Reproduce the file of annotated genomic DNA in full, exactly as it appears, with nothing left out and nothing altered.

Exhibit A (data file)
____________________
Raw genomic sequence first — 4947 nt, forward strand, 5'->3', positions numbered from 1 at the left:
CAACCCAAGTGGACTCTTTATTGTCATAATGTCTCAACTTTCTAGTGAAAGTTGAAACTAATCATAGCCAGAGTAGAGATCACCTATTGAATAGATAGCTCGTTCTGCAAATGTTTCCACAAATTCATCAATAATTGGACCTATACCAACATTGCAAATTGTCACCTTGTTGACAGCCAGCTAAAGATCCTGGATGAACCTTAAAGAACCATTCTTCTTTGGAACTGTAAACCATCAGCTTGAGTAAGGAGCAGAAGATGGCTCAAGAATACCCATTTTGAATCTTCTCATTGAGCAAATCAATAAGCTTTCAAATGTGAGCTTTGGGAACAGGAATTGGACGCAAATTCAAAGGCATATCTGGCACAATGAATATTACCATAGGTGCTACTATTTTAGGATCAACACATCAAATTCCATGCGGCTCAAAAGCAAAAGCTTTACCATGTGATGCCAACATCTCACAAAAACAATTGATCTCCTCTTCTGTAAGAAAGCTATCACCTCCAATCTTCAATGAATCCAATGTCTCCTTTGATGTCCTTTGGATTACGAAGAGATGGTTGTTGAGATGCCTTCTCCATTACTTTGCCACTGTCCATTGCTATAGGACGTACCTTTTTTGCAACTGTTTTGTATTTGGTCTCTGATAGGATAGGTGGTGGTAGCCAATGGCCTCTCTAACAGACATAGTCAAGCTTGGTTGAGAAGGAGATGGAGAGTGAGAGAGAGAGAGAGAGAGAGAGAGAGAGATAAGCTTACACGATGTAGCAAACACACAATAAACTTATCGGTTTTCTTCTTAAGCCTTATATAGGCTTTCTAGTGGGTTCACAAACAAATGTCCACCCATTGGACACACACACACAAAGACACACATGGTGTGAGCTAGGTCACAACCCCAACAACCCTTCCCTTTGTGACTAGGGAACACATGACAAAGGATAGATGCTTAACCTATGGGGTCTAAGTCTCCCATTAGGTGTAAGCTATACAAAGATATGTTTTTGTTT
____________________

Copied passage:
Raw genomic sequence first — 4947 nt, forward strand, 5'->3', positions numbered from 1 at the left:
CAACCCAAGTGGACTCTTTATTGTCATAATGTCTCAACTTTCTAGTGAAAGTTGAAACTAATCATAGCCAGAGTAGAGATCACCTATTGAATAGATAGCTCGTTCTGCAAATGTTTCCACAAATTCATCAATAATTGGACCTATACCAACATTGCAAATTGTCACCTTGTTGACAGCCAGCTAAAGATCCTGGATGAACCTTAAAGAACCATTCTTCTTTGGAACTGTAAACCATCAGCTTGAGTAAGGAGCAGAAGATGGCTCAAGAATACCCATTTTGAATCTTCTCATTGAGCAAATCAATAAGCTTTCAAATGTGAGCTTTGGGAACAGGAATTGGACGCAAATTCAAAGGCATATCTGGCACAATGAATATTACCATAGGTGCTACTATTTTAGGATCAACACATCAAATTCCATGCGGCTCAAAAGCAAAAGCTTTACCATGTGATGCCAACATCTCACAAAAACAATTGATCTCCTCTTCTGTAAGAAAGCTATCACCTCCAATCTTCAATGAATCCAATGTCTCCTTTGATGTCCTTTGGATTACGAAGAGATGGTTGTTGAGATGCCTTCTCCATTACTTTGCCACTGTCCATTGCTATAGGACGTACCTTTTTTGCAACTGTTTTGTATTTGGTCTCTGATAGGATAGGTGGTGGTAGCCAATGGCCTCTCTAACAGACATAGTCAAGCTTGGTTGAGAAGGAGATGGAGAGTGAGAGAGAGAGAGAGAGAGAGAGAGAGAGATAAGCTTACACGATGTAGCAAACACACAATAAACTTATCGGTTTTCTTCTTAAGCCTTATATAGGCTTTCTAGTGGGTTCACAAACAAATGTCCACCCATTGGACACACACACACAAAGACACACATGGTGTGAGCTAGGTCACAACCCCAACAACCCTTCCCTTTGTGACTAGGGAACACATGACAAAGGATAGATGCTTAACCTATGGGGTCTAAGTCTCCCATTAGGTGTAAGCTATACAAAGATATGTTTTTGTTT